After aides initially suggested Sanders would not take questions, the Democratic hopeful approached lingering reporters after the event and said he wanted to comment on a story that appeared Monday in The Washington Post. In the piece, analysts and even some Sanders supporters questioned why his message on the campaign trail has not changed more in the wake of the attacks in Paris and the mass shooting in San Bernardino, Calif.
“I am more than aware of the threat of [the Islamic State] and the importance of this issue, and I am more than aware that we have got to do everything we can not only to crush ISIS, but to defend the American people,” Sanders said. “Not easy stuff, to be honest with you, but we’ve got to do everything we can.
“But this is what I also believe,” he said. “I also believe it would be extremely unfair to tens of millions of Americans who working longer hours for lower wages, it would be terribly unfair to middle-class families who today cannot afford to send their kids to college, it would be terribly unfair to 29 million Americans who have no health insurance, to simply say we’re not going to talk about the decline of the American middle class, we’re not going to talk about the grotesque level of income and wealth inequality.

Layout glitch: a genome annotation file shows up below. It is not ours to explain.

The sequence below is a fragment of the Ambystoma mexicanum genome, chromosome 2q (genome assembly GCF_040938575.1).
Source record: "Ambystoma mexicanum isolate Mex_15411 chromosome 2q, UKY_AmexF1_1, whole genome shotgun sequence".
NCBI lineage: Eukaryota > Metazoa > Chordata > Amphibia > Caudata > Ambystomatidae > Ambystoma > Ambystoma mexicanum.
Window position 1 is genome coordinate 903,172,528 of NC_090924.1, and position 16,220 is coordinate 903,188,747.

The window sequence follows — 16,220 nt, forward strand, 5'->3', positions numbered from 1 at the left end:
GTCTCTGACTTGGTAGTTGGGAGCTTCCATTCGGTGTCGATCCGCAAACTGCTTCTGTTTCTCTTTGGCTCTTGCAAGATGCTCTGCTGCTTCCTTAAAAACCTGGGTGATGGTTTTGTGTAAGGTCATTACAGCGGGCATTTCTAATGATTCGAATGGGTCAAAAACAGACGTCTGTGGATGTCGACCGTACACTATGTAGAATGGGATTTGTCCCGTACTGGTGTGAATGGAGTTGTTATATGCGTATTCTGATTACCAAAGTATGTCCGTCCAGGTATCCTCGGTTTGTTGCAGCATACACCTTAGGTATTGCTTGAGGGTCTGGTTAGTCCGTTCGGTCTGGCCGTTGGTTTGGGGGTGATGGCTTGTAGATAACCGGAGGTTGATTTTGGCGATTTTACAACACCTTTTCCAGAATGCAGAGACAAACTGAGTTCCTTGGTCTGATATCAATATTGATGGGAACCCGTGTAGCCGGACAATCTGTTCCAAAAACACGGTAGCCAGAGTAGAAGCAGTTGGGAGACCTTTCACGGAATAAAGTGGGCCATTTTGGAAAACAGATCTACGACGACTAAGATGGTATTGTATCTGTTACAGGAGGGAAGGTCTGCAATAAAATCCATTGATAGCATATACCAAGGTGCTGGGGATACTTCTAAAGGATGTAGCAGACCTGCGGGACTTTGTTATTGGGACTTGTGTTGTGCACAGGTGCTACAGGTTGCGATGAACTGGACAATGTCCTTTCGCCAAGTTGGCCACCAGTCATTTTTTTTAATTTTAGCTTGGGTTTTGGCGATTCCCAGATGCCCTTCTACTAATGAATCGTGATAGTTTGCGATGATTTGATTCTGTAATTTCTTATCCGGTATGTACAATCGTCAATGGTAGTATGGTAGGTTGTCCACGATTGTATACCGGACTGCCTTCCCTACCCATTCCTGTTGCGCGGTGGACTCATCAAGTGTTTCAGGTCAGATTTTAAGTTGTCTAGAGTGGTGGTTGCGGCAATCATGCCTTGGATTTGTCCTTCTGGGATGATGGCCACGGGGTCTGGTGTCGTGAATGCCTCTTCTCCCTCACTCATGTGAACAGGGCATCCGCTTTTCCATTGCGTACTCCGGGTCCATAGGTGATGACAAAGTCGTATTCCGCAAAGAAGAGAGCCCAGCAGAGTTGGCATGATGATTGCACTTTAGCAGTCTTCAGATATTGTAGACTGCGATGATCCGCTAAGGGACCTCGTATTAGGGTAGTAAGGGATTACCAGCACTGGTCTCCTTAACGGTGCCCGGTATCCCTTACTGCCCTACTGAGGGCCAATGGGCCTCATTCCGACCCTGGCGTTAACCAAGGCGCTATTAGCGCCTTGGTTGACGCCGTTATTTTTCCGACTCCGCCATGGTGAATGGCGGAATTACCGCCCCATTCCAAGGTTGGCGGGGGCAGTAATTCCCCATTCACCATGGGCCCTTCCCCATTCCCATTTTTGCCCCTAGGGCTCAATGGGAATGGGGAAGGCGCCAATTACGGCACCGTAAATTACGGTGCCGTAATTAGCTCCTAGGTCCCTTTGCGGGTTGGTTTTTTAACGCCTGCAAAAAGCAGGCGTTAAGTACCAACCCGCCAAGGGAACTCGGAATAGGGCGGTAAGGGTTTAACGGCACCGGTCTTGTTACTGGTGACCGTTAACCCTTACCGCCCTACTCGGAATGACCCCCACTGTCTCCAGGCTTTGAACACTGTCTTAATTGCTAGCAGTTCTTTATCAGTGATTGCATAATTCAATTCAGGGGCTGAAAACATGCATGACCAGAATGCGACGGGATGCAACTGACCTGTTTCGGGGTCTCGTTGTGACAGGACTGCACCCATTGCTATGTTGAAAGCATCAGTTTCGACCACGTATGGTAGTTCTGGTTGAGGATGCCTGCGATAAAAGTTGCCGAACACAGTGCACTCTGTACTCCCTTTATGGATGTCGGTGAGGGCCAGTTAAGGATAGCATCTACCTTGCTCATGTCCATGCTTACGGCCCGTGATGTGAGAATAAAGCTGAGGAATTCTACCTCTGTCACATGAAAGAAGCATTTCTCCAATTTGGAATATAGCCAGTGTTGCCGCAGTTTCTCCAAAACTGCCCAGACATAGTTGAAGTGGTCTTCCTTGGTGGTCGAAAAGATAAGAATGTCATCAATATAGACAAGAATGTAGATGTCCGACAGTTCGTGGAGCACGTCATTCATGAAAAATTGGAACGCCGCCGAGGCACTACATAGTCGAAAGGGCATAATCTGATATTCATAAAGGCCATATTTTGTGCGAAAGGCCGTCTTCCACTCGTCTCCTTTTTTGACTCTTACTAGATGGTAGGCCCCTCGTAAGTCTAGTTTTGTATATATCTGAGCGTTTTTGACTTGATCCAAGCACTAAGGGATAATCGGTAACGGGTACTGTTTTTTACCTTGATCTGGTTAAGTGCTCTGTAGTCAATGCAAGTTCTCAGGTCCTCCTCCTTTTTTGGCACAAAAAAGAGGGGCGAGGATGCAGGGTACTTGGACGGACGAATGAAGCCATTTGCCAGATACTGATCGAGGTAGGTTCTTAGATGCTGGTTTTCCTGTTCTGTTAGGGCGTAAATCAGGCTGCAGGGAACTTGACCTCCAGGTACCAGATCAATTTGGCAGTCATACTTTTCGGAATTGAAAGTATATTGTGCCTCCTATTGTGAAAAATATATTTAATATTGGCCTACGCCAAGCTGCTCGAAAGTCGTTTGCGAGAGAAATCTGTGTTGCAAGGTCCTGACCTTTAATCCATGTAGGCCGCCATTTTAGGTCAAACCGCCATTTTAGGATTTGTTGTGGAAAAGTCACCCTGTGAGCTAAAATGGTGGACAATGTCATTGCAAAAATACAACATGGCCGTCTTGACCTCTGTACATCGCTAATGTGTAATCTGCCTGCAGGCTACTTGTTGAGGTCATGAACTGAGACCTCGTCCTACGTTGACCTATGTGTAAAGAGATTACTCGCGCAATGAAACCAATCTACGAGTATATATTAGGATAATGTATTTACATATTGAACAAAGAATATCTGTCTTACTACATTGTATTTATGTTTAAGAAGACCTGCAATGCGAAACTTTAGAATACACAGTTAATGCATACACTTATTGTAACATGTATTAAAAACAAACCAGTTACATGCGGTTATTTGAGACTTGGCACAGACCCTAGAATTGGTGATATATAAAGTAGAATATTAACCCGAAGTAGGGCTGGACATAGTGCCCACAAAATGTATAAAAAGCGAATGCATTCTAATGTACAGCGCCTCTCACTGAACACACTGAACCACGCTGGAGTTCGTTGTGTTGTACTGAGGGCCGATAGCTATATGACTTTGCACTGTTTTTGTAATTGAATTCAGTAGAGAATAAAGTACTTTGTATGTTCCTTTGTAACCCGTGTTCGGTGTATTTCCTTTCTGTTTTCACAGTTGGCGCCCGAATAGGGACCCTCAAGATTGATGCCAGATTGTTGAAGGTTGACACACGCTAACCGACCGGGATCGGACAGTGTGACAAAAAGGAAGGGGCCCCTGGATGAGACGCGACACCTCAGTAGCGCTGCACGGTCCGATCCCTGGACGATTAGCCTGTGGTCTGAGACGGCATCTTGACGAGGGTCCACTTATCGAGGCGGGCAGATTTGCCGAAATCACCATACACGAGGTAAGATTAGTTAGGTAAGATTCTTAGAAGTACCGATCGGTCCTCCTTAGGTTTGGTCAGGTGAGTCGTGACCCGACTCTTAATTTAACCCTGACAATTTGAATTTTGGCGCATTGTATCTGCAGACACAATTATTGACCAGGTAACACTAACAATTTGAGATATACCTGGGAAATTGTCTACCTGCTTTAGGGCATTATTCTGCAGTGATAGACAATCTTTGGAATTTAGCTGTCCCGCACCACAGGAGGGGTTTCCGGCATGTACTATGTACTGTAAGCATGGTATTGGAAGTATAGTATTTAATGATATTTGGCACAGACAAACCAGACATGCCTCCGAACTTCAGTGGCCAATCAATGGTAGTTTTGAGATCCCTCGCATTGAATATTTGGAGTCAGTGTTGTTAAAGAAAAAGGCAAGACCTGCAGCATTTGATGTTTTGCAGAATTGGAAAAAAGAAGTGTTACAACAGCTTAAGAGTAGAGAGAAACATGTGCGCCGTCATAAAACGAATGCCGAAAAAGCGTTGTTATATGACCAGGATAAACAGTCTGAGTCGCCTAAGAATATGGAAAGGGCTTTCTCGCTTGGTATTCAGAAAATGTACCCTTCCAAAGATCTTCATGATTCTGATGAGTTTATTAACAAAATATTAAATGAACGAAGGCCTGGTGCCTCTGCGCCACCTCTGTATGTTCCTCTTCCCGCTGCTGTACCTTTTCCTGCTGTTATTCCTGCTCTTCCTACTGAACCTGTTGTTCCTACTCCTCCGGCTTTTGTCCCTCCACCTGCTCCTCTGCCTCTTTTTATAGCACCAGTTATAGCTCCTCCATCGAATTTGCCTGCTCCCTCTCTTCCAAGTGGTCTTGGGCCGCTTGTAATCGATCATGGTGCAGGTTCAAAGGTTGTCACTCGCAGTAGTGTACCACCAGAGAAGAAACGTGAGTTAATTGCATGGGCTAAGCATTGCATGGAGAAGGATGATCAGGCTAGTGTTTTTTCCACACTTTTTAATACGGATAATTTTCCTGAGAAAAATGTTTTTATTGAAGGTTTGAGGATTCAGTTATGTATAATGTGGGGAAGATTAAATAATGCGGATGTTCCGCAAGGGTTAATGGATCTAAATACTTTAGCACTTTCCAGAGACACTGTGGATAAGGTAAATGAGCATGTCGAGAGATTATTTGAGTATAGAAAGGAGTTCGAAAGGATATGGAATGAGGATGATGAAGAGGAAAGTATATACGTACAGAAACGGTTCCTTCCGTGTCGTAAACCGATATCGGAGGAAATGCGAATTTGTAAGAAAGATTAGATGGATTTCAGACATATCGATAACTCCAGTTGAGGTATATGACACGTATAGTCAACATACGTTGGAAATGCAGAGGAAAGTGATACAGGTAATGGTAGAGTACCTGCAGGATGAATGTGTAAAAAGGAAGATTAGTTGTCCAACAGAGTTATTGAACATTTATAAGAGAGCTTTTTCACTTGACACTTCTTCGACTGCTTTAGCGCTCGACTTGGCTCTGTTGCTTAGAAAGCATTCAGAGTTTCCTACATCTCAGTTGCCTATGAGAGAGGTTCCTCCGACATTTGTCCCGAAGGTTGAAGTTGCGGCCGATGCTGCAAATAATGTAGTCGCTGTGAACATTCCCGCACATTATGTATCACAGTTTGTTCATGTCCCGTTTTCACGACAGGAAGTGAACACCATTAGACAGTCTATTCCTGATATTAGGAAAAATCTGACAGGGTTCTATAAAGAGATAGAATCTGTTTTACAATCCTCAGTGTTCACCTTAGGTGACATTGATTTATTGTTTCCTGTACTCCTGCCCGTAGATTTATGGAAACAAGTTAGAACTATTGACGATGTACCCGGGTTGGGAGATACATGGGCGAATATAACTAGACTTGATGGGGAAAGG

“I will continue to talk about Wall Street, and what their greed and recklessness is about,” Sanders said. “I will continue to talk about a disastrous trade policy, which has cost of millions of jobs, the need to raise the minimum wage to a living wage, the need to create millions of jobs by rebuilding our crumbling infrastructure. Media can not report it or report it, that’s their decision."
Sanders also reiterated his view that the United States needs to have a “smart” approach to fighting terrorism and not just be “tough,” as he said many of his Republican colleagues are advocating.
“I hope very, very, very much that this country, the people of our country and the United States Congress does not forget the lesson of Iraq,” Sanders said. “And the lesson of Iraq is that President Bush decided that he would go into Iraq virtually unilaterally, overthrow Saddam Hussein and not understand the long-term consequences of that action, which ended up making a bad situation much worse in terms of the destabilization of the region.”
As he has in recent days, Sanders said the United States needs to play a supporting role in defeating ISIS but that argued that the “boots on the ground” needed to be provided by Muslim nations in the Middle East.
“These people take their religion seriously,and they’re seeing it hijacked by a bunch of lunatics,” Sanders said.